NCPA - National Center for Policy Analysis

Economic Freedom In Canada

February 5, 1999

A recent study by Canada's Fraser Institute shows that provinces with the freest economies have generated higher levels of income per person.

The study analyzes 11 variables split among four categories: government operations and regulations, property takings and discriminatory taxation, interprovincial trade, and regulation of the labor market. Based on the analysis, the provinces were scored on a zero to 10 scale, with 10 indicating the greatest economic freedom.

  • The provincial scores ranged from Alberta -- by far the economically freest province with an overall score of 7.8 -- to Newfoundland, which scored only 2.9 .
  • Looking at trends over the 1981 to 1998 period, the study found economic freedom declined in most Canadian provinces in the 1980s but recently has been on an upward trend.
  • It also found that a one point increase in a province's score was correlated with an additional C$ 2,433 in provincial per capita gross domestic product (GDP).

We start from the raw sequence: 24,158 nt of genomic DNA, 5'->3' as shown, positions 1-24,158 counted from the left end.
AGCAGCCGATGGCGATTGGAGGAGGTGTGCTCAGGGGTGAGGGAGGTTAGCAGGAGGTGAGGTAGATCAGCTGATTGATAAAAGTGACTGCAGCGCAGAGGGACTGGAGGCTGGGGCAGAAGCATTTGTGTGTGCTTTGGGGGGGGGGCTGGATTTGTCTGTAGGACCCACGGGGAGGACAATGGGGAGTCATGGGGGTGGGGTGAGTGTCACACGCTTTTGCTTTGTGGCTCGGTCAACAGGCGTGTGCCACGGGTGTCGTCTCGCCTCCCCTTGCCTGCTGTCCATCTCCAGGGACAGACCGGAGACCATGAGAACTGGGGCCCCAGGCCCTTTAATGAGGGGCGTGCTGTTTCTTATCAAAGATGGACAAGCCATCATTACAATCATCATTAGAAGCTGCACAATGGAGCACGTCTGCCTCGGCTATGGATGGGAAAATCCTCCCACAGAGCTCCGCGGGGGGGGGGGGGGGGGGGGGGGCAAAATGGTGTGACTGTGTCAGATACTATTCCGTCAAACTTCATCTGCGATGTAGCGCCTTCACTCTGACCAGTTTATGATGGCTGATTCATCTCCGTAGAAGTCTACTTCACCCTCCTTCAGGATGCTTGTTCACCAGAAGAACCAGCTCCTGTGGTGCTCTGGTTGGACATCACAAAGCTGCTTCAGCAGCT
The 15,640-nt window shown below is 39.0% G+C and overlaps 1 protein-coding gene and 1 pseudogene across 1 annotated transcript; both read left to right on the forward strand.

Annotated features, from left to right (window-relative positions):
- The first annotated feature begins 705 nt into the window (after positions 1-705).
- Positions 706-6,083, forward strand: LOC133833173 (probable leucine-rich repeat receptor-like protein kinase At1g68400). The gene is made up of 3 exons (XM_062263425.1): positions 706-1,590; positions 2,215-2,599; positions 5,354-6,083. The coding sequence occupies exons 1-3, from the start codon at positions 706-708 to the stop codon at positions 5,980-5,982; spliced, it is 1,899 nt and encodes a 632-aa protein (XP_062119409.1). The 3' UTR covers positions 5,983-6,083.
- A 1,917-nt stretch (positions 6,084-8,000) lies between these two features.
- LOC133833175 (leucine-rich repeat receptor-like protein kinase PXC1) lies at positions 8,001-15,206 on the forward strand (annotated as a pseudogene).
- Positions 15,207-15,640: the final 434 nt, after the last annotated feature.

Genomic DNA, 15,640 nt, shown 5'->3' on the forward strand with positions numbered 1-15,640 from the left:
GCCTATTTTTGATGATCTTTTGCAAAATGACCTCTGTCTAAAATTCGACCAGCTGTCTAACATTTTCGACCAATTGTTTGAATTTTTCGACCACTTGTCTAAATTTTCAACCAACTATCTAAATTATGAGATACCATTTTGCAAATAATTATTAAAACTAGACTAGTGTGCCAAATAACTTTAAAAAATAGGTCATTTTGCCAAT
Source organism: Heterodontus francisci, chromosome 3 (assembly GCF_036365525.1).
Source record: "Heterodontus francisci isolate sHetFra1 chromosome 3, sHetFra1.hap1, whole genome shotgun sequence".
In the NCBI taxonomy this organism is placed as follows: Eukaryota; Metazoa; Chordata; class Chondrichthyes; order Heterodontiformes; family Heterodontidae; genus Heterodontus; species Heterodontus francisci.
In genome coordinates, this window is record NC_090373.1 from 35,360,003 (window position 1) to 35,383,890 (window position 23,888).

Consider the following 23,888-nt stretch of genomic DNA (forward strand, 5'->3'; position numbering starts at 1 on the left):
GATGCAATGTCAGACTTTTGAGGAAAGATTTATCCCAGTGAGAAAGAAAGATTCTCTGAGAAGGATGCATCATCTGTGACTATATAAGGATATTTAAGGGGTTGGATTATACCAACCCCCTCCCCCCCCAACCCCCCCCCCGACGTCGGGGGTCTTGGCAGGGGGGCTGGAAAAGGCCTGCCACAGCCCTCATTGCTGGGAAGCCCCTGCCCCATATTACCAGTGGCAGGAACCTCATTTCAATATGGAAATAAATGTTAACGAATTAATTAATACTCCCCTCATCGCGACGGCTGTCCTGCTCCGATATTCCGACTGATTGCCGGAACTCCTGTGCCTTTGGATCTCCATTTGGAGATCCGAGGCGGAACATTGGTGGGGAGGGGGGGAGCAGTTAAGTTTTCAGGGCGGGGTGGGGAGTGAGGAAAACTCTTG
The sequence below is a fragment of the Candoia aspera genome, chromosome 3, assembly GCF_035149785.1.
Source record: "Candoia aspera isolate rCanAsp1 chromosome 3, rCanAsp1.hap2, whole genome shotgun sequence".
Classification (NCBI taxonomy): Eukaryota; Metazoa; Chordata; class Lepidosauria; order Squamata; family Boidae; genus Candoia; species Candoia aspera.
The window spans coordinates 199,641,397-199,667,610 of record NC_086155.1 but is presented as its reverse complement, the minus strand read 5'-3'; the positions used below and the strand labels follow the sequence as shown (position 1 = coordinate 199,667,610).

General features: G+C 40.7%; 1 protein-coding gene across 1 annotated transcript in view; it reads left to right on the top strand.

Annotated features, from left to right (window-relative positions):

• Thus restrictions on economic freedom in some provinces are costing Canadians up to C$12,500 per year.

The results of this study confirm international evidence from "Economic Freedom of the World," an annual survey sponsored by Fraser and 52 other think tanks, that economic freedom is correlated with economic prosperity.

"Regardless of external market conditions or natural endowment, if a provincial government wishes to increase the living standards of its citizens, allowing them increased economic freedom is essential," concludes co-author Dexter Samida.

Source: Faisal Arman, Dexter Samida and Michael Walker, "Provincial Economic Freedom in Canada 1981-1998," Critical Issues Bulletin, January 1999, Fraser Institute, 4th Floor, 1770 Burrard Street, Vancouver, B.C. V6J 3G7, Canada, (604) 688-0221.


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